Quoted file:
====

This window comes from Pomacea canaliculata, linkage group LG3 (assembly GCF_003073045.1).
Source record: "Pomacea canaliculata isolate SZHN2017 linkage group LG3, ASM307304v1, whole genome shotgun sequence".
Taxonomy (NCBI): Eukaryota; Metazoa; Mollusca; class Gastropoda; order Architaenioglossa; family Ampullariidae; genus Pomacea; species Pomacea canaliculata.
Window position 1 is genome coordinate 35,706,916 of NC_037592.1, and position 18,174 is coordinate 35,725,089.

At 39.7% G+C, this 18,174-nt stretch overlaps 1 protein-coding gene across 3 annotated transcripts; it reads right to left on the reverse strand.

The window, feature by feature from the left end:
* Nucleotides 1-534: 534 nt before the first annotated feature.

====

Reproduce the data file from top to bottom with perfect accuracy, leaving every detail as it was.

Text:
This window comes from Pomacea canaliculata, linkage group LG3 (assembly GCF_003073045.1).
Source record: "Pomacea canaliculata isolate SZHN2017 linkage group LG3, ASM307304v1, whole genome shotgun sequence".
Taxonomy (NCBI): Eukaryota; Metazoa; Mollusca; class Gastropoda; order Architaenioglossa; family Ampullariidae; genus Pomacea; species Pomacea canaliculata.
Window position 1 is genome coordinate 35,706,916 of NC_037592.1, and position 18,174 is coordinate 35,725,089.

At 39.7% G+C, this 18,174-nt stretch overlaps 1 protein-coding gene across 3 annotated transcripts; it reads right to left on the reverse strand.

The window, feature by feature from the left end:
* Nucleotides 1-534: 534 nt before the first annotated feature.